FIG. 2 is a partially exploded view showing the interior of the apparatus according to this embodiment. The cartridge support 12 has collars 21 extending downward to guide the cartridges as they are installed through the respective openings. The cartridges stand in a dissolving cup 22 adjacent to the bottom of the housing. When the apparatus is in operation, water enters the cup through nozzles (beneath nozzle caps 23) in a nozzle assembly (partially shown in FIG. 2), and is conducted away via spout 24. The dissolving cup has partitions 25 formed therein, forming subchambers and channels to direct and maintain water flow from the nozzles so that water contacts the chemical tablet uniformly.

FIG. 3 is a sectional view showing half of dissolving cup 22 with two cartridges 50 installed therein. As shown in FIG. 3, a cartridge may have a plurality of chemical tablets 40 placed therein, in a vertical stack. The lowest tablet is supported on a plurality of tapered pedestals 60, and is in contact with the water flowing through the dissolving cup. Water enters the dissolving cup from inlet 31 through nozzle assembly 32. The nozzle assembly includes nozzles 26 (two shown in FIG. 3) and a deflector 33. The width of spout 24 and rate of water flowing into the inlet controls the level of water in the dissolving cup. As flow is increased, the water level in the dissolving cup increases. As the water level rises in the dissolving cup, the amount of the surface area of the chemical tablets that is contacted by the water increases.

The nozzles are generally oriented so that the water exits them at an angle substantially perpendicular to the housing sidewalls. Deflector 33 is positioned around and on top of the nozzles 26 to deflect water exiting the nozzles toward the underside of the deflector and upwardly toward the underside of the chemical tablets 40. The deflector has an upwardly sloped wall so that the water exiting the nozzles is deflected upwardly along the underside of the deflector toward the bottom of the chemical tablets. In an embodiment, the deflector is positioned over the nozzles, and the nozzles are located beneath nozzle caps 23 formed in the surface of the deflector. The tops of the nozzles may then be adhered to the nozzle caps of the deflector. The deflector prevents the water from the nozzle from rising too quickly and contacting the side of the chemical tablet, which would cause the tablet to tip forward. The deflector thus promotes even dissolving at the bottom of the chemical tablet.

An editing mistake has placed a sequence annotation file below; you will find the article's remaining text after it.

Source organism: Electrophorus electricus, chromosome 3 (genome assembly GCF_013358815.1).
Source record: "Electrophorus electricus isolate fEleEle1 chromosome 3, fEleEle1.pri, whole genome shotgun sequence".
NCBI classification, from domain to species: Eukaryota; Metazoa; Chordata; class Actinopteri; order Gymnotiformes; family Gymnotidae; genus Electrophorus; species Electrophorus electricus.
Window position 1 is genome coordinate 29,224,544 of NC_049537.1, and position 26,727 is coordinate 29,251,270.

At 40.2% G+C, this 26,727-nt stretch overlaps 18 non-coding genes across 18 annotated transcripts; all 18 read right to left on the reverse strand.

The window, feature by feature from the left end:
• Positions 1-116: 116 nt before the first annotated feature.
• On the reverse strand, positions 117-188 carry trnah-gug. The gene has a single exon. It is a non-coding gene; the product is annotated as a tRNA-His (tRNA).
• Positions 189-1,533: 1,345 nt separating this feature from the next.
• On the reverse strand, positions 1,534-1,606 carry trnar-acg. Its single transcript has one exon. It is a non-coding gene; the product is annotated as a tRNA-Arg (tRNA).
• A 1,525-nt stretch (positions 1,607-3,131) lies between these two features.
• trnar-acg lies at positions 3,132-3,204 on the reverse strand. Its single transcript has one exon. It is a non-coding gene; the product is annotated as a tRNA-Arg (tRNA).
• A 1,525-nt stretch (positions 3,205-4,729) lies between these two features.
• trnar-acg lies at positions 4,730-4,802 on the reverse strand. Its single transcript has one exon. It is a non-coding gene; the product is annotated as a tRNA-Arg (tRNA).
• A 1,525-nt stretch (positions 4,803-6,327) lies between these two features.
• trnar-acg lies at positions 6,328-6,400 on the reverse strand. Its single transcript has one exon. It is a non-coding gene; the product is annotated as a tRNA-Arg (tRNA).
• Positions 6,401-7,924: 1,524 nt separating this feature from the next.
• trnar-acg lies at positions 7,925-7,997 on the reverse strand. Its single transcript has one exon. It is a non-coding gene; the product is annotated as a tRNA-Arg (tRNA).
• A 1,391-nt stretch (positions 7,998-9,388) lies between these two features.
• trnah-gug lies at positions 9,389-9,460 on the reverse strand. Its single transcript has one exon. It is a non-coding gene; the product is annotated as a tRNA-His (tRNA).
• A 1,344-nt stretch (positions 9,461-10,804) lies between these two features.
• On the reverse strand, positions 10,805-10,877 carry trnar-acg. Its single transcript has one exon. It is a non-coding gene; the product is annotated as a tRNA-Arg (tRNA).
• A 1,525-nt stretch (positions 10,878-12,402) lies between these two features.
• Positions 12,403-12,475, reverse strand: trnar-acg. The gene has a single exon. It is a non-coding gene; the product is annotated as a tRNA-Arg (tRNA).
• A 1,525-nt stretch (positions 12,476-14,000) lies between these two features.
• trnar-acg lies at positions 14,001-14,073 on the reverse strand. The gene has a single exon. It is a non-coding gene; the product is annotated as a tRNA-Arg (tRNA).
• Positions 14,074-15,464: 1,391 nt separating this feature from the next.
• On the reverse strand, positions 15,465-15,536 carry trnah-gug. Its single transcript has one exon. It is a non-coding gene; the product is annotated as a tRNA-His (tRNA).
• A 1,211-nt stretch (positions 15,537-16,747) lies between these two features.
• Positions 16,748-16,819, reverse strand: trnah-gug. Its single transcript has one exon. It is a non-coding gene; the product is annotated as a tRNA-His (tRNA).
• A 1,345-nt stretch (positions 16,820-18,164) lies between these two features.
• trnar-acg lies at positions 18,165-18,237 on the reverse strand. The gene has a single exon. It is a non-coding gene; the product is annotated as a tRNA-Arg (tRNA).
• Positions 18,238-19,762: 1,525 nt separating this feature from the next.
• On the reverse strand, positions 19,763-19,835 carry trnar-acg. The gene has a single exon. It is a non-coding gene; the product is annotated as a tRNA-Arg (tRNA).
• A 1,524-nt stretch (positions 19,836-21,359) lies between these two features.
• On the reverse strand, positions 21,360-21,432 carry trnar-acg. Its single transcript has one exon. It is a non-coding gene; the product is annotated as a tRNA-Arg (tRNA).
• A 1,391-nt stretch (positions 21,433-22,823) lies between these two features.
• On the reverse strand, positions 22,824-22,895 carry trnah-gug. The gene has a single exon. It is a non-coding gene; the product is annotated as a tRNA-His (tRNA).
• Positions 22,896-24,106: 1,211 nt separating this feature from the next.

FIG. 4 is a further sectional view showing chemical tablets 40 loaded into two cartridges 50. Each cartridge stands in a separate subchamber, formed by partitions 25, of the dissolving cup 22. The upper end of each cartridge is enclosed by a collar 21 extending downward from the cartridge support 12. In each cartridge, the bottom tablet rests on a plurality of pencil point-shaped pedestals 60 extending upwardly (that is, toward the top of the housing). The pedestals are formed on a plate 51 at the bottom end of the cartridge. The pencil point-shaped pedestals are positioned to support the chemical tablets. The pointed shape of the pedestals minimizes the amount of surface area contacting the chemical tablets. By minimizing the surface area, the formation of chemical tablet columns during dissolution of the tablets is prevented and more uniform dissolution of the tablets is promoted.